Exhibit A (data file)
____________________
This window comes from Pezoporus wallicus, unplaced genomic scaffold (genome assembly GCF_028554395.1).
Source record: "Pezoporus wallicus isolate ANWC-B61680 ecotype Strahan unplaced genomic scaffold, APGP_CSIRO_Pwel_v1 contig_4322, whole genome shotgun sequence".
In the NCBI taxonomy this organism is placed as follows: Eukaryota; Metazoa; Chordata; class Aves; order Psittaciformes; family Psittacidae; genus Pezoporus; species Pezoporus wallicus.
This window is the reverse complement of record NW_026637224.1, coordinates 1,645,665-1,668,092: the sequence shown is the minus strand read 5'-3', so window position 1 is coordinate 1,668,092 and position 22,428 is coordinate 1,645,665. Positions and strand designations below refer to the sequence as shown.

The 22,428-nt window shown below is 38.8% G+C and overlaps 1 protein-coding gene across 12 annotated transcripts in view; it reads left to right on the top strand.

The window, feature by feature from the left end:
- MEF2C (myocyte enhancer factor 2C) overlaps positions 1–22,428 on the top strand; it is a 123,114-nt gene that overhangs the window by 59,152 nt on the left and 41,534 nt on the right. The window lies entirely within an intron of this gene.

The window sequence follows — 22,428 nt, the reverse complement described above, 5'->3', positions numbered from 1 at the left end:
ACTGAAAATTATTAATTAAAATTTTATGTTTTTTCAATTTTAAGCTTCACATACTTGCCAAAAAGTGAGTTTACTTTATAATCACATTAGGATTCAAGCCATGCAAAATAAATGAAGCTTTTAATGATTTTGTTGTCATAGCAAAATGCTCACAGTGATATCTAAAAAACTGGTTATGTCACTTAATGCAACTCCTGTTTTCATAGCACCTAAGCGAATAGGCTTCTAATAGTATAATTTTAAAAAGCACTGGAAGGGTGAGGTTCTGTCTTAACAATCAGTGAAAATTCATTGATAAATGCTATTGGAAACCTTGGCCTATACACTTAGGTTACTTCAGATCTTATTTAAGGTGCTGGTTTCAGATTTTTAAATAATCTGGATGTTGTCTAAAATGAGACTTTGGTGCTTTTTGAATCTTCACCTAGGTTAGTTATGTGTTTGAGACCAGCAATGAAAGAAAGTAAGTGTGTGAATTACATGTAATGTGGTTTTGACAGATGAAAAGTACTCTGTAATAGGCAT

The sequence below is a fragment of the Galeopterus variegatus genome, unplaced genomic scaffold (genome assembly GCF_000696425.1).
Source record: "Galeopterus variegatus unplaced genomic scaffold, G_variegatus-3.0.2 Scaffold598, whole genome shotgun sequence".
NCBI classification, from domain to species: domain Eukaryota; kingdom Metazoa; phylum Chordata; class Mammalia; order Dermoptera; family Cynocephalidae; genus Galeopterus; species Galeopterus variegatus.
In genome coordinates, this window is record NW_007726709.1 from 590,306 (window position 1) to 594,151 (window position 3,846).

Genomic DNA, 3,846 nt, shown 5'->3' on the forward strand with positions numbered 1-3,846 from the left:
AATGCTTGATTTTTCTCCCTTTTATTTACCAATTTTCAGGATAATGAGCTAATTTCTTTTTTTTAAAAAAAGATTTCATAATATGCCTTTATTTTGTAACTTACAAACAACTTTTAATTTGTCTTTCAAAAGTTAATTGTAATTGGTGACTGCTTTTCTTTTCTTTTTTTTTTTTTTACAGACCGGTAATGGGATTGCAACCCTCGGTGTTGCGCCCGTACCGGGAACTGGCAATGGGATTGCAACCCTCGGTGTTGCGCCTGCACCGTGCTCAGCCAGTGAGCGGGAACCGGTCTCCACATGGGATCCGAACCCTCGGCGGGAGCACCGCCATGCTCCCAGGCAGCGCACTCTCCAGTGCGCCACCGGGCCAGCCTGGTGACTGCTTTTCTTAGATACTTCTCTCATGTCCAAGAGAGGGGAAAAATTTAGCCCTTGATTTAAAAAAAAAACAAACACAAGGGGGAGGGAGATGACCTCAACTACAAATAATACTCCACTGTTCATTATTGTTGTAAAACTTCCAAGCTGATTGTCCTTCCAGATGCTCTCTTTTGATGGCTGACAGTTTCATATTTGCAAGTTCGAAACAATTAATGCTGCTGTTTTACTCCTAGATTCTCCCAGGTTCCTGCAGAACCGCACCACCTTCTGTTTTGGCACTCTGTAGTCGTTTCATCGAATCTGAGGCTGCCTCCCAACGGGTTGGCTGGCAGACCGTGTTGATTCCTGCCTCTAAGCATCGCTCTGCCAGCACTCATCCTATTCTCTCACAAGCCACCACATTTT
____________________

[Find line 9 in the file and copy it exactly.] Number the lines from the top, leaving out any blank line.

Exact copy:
ACTGAAAATTATTAATTAAAATTTTATGTTTTTTCAATTTTAAGCTTCACATACTTGCCAAAAAGTGAGTTTACTTTATAATCACATTAGGATTCAAGCCATGCAAAATAAATGAAGCTTTTAATGATTTTGTTGTCATAGCAAAATGCTCACAGTGATATCTAAAAAACTGGTTATGTCACTTAATGCAACTCCTGTTTTCATAGCACCTAAGCGAATAGGCTTCTAATAGTATAATTTTAAAAAGCACTGGAAGGGTGAGGTTCTGTCTTAACAATCAGTGAAAATTCATTGATAAATGCTATTGGAAACCTTGGCCTATACACTTAGGTTACTTCAGATCTTATTTAAGGTGCTGGTTTCAGATTTTTAAATAATCTGGATGTTGTCTAAAATGAGACTTTGGTGCTTTTTGAATCTTCACCTAGGTTAGTTATGTGTTTGAGACCAGCAATGAAAGAAAGTAAGTGTGTGAATTACATGTAATGTGGTTTTGACAGATGAAAAGTACTCTGTAATAGGCAT